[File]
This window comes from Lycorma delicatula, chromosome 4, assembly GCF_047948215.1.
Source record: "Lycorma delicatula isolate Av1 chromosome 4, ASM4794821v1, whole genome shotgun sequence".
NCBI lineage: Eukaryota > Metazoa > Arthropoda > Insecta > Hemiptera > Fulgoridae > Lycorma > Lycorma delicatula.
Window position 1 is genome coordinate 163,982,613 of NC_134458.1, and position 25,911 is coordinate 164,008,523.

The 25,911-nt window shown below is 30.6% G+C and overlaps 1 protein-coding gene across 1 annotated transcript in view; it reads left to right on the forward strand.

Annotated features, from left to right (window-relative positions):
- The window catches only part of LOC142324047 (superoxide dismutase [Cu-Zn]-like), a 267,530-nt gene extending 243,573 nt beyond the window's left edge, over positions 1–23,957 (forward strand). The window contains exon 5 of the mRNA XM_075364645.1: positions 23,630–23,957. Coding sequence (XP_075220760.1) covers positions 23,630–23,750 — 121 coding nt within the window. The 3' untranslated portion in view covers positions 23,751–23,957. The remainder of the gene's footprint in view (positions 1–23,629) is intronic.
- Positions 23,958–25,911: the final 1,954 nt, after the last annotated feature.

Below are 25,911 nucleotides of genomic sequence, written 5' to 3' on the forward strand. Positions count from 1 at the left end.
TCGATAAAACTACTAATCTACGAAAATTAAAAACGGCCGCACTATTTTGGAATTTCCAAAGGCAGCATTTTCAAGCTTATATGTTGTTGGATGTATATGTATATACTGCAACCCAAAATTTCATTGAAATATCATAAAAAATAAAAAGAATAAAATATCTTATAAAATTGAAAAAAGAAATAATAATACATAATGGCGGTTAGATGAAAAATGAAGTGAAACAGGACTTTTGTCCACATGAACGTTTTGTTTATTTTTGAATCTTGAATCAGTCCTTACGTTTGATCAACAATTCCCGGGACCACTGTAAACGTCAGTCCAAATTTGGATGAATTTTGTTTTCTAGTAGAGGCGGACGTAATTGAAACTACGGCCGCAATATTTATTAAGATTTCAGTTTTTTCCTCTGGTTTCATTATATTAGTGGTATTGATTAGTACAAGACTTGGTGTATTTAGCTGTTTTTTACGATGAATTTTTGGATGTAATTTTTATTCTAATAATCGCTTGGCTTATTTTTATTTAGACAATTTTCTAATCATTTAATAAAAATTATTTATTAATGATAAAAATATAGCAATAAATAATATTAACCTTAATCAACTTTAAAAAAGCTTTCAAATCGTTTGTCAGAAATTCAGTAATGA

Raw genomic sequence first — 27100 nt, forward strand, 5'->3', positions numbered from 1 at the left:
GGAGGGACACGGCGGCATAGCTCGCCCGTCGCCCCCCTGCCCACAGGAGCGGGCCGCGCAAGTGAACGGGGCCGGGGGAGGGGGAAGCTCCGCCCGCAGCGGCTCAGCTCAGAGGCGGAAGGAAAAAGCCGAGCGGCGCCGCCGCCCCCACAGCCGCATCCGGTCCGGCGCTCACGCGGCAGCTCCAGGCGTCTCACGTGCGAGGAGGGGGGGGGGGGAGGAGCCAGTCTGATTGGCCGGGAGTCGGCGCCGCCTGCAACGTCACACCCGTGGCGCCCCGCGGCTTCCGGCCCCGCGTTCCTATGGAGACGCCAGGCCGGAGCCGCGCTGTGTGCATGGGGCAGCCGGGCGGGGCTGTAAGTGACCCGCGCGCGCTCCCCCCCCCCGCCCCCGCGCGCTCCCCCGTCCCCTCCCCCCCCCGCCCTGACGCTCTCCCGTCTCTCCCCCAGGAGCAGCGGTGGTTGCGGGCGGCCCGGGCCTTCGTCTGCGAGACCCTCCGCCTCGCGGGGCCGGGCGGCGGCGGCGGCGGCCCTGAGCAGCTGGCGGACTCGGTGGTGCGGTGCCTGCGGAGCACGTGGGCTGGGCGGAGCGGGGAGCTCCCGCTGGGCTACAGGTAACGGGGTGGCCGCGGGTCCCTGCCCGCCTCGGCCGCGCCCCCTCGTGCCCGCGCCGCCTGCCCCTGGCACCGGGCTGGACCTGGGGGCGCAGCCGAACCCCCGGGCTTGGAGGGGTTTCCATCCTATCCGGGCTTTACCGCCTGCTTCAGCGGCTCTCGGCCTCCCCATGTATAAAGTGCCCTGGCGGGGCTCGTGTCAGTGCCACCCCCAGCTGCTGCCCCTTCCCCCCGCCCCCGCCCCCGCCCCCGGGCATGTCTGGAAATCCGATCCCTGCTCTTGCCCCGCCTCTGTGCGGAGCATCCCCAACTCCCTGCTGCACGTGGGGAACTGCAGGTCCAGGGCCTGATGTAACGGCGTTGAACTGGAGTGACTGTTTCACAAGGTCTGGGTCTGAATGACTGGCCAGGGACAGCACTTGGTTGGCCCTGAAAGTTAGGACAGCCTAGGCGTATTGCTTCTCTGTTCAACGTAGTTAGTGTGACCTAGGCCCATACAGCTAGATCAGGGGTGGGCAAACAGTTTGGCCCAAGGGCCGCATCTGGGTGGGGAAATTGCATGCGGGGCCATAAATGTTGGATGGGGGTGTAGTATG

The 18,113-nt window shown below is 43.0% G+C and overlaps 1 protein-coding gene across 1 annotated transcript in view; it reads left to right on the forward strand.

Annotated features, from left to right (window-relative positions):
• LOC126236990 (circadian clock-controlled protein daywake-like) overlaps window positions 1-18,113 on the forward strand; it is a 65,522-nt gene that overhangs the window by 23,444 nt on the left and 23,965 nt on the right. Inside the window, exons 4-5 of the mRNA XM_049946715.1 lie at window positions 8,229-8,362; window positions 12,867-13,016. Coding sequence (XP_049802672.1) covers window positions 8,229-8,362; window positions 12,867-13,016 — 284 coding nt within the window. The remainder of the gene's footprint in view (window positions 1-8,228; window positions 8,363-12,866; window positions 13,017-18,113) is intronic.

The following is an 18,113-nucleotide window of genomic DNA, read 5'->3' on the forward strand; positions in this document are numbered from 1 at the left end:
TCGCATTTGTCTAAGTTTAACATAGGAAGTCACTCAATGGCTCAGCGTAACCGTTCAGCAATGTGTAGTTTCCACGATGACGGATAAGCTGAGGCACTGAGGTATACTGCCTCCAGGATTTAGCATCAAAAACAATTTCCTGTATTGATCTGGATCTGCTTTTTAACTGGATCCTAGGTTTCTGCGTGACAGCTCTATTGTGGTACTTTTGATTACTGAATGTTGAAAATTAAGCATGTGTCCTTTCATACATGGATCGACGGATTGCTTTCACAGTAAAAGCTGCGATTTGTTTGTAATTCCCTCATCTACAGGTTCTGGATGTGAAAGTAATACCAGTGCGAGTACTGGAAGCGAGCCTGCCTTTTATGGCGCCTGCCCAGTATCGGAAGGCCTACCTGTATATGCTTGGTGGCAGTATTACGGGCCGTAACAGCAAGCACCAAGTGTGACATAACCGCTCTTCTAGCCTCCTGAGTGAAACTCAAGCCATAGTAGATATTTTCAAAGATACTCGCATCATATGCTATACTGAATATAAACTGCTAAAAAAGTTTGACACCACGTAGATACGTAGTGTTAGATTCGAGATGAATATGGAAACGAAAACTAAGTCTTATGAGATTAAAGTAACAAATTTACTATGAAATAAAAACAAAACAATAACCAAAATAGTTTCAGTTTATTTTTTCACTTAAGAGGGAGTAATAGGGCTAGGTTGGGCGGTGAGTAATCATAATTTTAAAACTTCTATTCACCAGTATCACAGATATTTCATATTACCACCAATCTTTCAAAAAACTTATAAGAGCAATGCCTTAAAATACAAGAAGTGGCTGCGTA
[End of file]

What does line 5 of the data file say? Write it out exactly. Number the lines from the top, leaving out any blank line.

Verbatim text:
The 25,911-nt window shown below is 30.6% G+C and overlaps 1 protein-coding gene across 1 annotated transcript in view; it reads left to right on the forward strand.